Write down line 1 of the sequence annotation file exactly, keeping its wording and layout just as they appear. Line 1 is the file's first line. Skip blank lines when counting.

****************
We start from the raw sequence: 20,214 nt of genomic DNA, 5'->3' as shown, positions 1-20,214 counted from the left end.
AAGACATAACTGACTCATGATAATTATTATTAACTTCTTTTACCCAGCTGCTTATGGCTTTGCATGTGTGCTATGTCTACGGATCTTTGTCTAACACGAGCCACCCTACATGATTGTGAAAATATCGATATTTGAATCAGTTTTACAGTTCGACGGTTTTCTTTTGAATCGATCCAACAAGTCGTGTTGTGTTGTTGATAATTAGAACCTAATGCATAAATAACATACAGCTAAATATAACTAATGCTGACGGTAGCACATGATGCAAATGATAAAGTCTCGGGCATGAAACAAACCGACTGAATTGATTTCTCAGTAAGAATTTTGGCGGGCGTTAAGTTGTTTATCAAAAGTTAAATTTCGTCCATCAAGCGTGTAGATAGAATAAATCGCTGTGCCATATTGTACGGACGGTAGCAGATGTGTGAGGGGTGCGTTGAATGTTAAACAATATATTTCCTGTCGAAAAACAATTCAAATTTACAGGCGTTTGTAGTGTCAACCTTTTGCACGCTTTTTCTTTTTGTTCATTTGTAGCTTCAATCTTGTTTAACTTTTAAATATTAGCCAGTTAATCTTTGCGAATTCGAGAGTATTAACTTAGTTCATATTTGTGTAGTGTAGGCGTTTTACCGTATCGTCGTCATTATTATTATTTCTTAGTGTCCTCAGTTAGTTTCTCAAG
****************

We start from the raw sequence: 20,214 nt of genomic DNA, 5'->3' as shown, positions 1-20,214 counted from the left end.